Community Activism and the Blues
Keeping the focus on ‘Healthcare for All’
Terry Ann Rogers | 3/28/2017, 4:59 p.m.
Health care which is too expensive or leaves too many people without coverage is no solution for a large group of local musicians who have announced that the goal of universal health care will once again be the community issue behind their Inner City Blues Festival, returning next month to the Eagles Lodge in north Portland.
The April 22 concert will be a fundraiser for Health Care for All-Oregon, an advocacy organization working to bring an equitable, affordable, comprehensive, publicly-funded health care system to all Oregonians. Universal health care goes way beyond the limits of the Affordable Care Act or anything that has been proposed as a replacement by President Trump and the Republican Congress because it would provide health care and financial protection to all citizens.
According to the musicians backing the festival, the uncertainty about access to health care in the current political climate means that health care for everyone in Oregon is now more important than ever. A great many musicians and artists suffer greatly from the lack of medical care.
Iconic Portland bluesman Norman Sylvester, one of the festival’s organizers, said the issue for him is that health care should be seen as a human right.
“I have played too many benefits for musicians who fell ill or more tragically played for their Celebration of Life,” Sylvester said. “They didn't have preventative care because of years of not being able to afford healthcare.”
Portland musician Rob Shoemaker knows what it’s like to face huge medical bills without a safety net.
"When my wife needed rotator cuff surgery, we were forced to re-finance the house to cover our part of the expenses. Our old mortgage would have been paid off three years ago. As it is, at age 62, I have 12 years of house payments still ahead of me," Shoemaker said.
LaRhonda Steele, another favorite Portland blues and soul artist, said universal health care to her means freedom.
“Without the concerns of enormous medical debt, we are allowed to be fully who we are. Also the weight of concern for our brothers and sisters who can't afford proper health care would be lifted and thus lifting all our hearts."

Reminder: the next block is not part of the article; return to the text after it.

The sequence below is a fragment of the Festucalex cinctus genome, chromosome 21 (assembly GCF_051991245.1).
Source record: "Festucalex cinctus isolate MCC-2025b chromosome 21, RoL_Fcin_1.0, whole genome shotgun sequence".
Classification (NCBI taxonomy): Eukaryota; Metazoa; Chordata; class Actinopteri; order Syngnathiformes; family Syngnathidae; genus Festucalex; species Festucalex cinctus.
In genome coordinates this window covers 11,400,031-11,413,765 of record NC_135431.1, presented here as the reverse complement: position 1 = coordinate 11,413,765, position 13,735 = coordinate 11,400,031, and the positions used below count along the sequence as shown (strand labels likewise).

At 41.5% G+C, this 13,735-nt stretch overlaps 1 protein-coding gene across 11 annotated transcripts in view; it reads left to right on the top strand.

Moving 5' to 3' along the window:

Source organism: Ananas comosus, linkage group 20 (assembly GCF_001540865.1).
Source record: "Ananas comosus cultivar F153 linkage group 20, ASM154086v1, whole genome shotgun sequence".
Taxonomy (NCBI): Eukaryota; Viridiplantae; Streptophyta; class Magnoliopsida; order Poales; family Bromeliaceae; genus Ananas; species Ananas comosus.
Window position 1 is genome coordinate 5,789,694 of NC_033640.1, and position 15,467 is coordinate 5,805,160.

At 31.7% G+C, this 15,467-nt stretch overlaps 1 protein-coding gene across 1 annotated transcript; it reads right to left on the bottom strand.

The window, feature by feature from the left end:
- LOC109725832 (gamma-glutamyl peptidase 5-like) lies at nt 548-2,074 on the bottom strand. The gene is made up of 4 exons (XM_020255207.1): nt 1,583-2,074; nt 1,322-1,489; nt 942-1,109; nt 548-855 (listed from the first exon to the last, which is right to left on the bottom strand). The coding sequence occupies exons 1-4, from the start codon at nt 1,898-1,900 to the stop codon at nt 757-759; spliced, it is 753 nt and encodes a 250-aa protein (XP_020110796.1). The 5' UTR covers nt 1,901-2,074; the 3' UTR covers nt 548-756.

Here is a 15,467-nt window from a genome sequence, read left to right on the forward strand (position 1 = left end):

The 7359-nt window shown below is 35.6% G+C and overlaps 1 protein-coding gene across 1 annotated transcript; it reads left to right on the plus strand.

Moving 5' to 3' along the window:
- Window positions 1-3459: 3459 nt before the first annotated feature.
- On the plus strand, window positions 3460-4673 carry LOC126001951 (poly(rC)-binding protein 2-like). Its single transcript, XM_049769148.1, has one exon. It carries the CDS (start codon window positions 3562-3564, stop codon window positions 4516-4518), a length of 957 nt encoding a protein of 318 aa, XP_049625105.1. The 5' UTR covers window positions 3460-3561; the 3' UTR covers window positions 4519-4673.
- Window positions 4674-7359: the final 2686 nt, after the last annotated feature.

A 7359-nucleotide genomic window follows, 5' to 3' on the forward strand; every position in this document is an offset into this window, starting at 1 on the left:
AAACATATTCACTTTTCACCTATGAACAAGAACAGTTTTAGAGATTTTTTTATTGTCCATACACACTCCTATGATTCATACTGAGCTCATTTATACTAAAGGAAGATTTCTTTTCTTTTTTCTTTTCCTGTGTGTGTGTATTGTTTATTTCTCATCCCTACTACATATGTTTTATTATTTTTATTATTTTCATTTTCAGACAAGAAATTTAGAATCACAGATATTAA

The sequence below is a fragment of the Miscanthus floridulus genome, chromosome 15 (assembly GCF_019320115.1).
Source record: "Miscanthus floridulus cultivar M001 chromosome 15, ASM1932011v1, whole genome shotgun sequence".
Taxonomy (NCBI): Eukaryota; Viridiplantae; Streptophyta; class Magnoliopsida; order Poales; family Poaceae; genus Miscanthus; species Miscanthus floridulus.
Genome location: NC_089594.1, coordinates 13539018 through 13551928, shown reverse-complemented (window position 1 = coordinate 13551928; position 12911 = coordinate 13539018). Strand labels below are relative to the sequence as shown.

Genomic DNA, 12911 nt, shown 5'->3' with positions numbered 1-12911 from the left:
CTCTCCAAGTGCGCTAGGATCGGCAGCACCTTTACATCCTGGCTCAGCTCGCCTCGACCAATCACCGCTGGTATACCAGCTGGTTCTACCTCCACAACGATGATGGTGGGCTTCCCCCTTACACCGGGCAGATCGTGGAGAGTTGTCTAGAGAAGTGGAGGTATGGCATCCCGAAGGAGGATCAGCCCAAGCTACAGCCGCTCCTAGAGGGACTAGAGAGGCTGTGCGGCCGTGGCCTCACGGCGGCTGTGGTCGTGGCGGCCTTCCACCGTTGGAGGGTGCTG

The Inner City Blues Festival grew out of the Rainbow Coalition in 1988, a year Americans entertained the thought of our first black president with the campaign of Jesse Jackson. Bob Gross, Ken Cropper and Norman Sylvester, along with a group of other dedicated local activists, helped plan the first festival to promote Jacksons’ candidacy. The festival grew to support a variety of community causes over the next 10 years.
When the campaign for universal health care took off in Oregon in 2011, the festival was revived as a benefit for the cause and is now in its sixth year, drawing hundreds of fans.
The 6th Annual Inner City Blues Festival, “Healing the Healthcare Blues,” returns April 22 to the North Portland Eagles Lodge, 7611 N. Exeter., at Lombard Street. Doors will open at 5 p.m. and the music runs until midnight.
The lineup of stars performing to support the cause will include the Norman Sylvester Band, Obo Addy Legacy Project “Okropong,” Mary Flower, Tevis Hodge Jr., Mic Crenshaw, the Shoehorn, Stangetones & Volcano Vixens, Bloco Alegria, Steve Cheseborough, Lloyd “Have Mercy” Jones, Tony Ozier “Doo Doo Funk,” the Mad as Hell Doctors, Nurses & Interns, and celebrity MCs Paul Knauls, Renee Mitchell and Ken Boddie.
Tickets are now on sale. Admission is $20 in advance and $25 at the door. Tickets are available at Music Millennium, 3158 E Burnside; Geneva's Shear Perfection, 5601 N.E. Martin Luther King Jr. Blvd.; Peninsula Station, 8316 N. Lombard; and the Musician's Union Hall, 325 N.E. 20th Ave. Tickets are $25 at the door.
Terry Ann Rogers is an Inner City Blues Festival volunteer.